Circling Around La Région Centrale: Michael Snow

Ahead of a screening of his film La Région Centrale at the London Contemporary Music Festival this Sunday, tQ talks to Michael Snow

On May 27, 1969, Michael Snow was one of four performers to participate in the premier of Steve Reich’s pioneering work of process music, Pendulum Music, at the Whitney Museum of American Art. Alongside James Tenney, Bruce Nauman, and Richard Serra, Snow swung the long cable of a microphone back and forth over an upturned loudspeaker, making howls of feedback with each pass, drifting out of phase with the swung tones of the other three performers.

Just under forty-five years later, the four founders of the London Contemporary Music Festival – Aisha Orazbayeva, Lucy Railton, Sam Mackay and Igor Toronyi-Lalic themselves swung back and forth over four loudspeakers for a performance of Pendulum Music for the very first edition of the London Contemporary Music Festival at Bold Tendencies in Peckham.

The London Contemporary Music Festival has come along way since that first week’s festival in a South London carpark. But this weekend the festival renews its connection to Michael Snow, artist, film-maker, composer, performer, with a screening of his groundbreaking 1971 film, La Région Centrale

Since his groundbreaking 1967 film Wavelength, Snow has been considered one of the most significant contributors to a movement known as ‘structural film-making’, a term coined by P. Adams Sitney in his book, Visionary Film. Citing the work of Snow, alongside Ernie Gehr, Tony Conrad, George Landow, Hollis Frampton, and Joyce Weiland, Sitney wrote, “Theirs is a cinema of structure in which the shape of the whole film is predetermined and simplified, and it is that shape which is the primal impression of the film.

“The structural film insists on its shape,” he continued, “and what content it has is minimal and subsidiary to the outline. Four characteristics of the structural film are its fixed camera position (fixed frame from the viewer’s perspective), the flicker effect, loop printing, and rephotography off the screen. Very seldom will one find all four characteristics in a single film, and there are structural films which modify these usual elements.”

But Snow was also an accomplished musician. He played piano with Toronto jazz groups like Ken Dean’s Hot Seven. Moving to New York, in the 1960s he collaborated with the likes of Milford Graves, Steve Lacy, and Pharoah Sanders. His sound installation, Hearing Aid, with an electric metronome and four tape recorders, was first installed at the Kitchen in New York in 1976 before being further exhibited internationally.

Ahead of its screening at LCMF this Sunday, I wrote to Snow to ask him about some of the background context that lay behind and the ideas that animated La Région Centrale. The following was his response:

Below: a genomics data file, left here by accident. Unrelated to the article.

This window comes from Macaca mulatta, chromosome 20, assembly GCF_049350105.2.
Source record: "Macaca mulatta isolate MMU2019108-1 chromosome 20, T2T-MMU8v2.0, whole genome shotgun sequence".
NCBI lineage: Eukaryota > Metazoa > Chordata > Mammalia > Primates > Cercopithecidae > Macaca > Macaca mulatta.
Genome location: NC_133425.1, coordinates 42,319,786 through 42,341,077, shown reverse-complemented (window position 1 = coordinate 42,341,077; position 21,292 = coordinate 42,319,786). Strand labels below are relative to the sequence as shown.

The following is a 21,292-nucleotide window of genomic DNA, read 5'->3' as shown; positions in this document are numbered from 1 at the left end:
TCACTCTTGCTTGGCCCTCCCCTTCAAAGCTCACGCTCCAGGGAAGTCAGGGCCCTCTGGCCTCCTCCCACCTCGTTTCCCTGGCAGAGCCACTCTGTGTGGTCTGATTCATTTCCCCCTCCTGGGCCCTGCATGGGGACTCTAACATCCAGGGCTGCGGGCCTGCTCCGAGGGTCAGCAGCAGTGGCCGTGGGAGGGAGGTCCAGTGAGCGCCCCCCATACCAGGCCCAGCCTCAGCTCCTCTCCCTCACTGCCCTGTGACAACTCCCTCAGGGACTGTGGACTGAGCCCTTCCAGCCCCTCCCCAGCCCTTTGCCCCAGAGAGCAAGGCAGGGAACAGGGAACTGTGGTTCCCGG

La Région Centrale belongs to a family of my films which feature camera movement.


The first of these, Wavelength, made in 1967, is built on a slow (45-minute) zoom. I then became interested in featuring panning, did a kind of sketch film titled Standard Time, which is all camera-on-a-tripod panning movement. Then I did the more formal  <––> (spoken as "Back and Forth").


These films were each shot in interiors, rectangular rooms, and I became interested in extending what I’d learned about panning into open, non-enclosed space. I started to consider how a landscape film could be made that would be truly “film” but would equal the effects of the great landscape paintings. I gradually envisaged a film of an exterior “scene” that would be represented by spherical or arc panoramas at various speeds. The curved camera motion relates to the motion of the earth, the moon and the planets.


I imagined circular camera movements that were continuous, but I found that these curved pans could not be made by available machinery. I realized that I’d have to make a tripod capable of 360-degree turns which did not photograph what was holding the camera or moving it.


I had the great luck to meet Pierre Abbeloos, who was a technician at the National Film Board of Canada in Montreal. He solved how to make the “tripod” do what we wanted, and he constructed it. The manual controls were basic (spherical panning, tilting and rotation and zoom), all at speeds of 1 to 10 (slow or fast). I “drove” the camera. I had spent about two years imagining the movements and tried to refer to these notes, but felt more and more relaxed as time passed, “playing the machine.” I could not see what the camera saw, so you can imagine the excitement when several days later we saw the results at the lab in Montreal. Abbeloos had made a tape-recording system that would instruct the machine to move the selected way, but we didn’t have the time to use it during the week of shooting on site and all the “instructions” to the machine were done by me, mostly “by hand.”

La Région Centrale by Michael Snow screens this Sunday, 16 December, at the London Contemporary Music Festival

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